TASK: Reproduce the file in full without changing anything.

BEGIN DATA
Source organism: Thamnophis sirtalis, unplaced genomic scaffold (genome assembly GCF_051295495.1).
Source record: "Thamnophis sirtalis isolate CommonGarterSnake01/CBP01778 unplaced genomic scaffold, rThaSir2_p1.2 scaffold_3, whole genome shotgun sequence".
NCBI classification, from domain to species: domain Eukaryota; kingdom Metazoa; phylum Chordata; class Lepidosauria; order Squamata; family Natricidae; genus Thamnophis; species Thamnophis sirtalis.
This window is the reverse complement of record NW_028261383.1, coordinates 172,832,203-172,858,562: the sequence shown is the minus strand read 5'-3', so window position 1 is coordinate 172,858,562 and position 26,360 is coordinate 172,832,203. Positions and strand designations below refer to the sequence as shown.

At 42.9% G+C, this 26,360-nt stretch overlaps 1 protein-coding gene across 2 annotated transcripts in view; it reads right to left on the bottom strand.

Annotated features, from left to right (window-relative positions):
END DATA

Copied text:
Source organism: Thamnophis sirtalis, unplaced genomic scaffold (genome assembly GCF_051295495.1).
Source record: "Thamnophis sirtalis isolate CommonGarterSnake01/CBP01778 unplaced genomic scaffold, rThaSir2_p1.2 scaffold_3, whole genome shotgun sequence".
NCBI classification, from domain to species: domain Eukaryota; kingdom Metazoa; phylum Chordata; class Lepidosauria; order Squamata; family Natricidae; genus Thamnophis; species Thamnophis sirtalis.
This window is the reverse complement of record NW_028261383.1, coordinates 172,832,203-172,858,562: the sequence shown is the minus strand read 5'-3', so window position 1 is coordinate 172,858,562 and position 26,360 is coordinate 172,832,203. Positions and strand designations below refer to the sequence as shown.

At 42.9% G+C, this 26,360-nt stretch overlaps 1 protein-coding gene across 2 annotated transcripts in view; it reads right to left on the bottom strand.

Annotated features, from left to right (window-relative positions):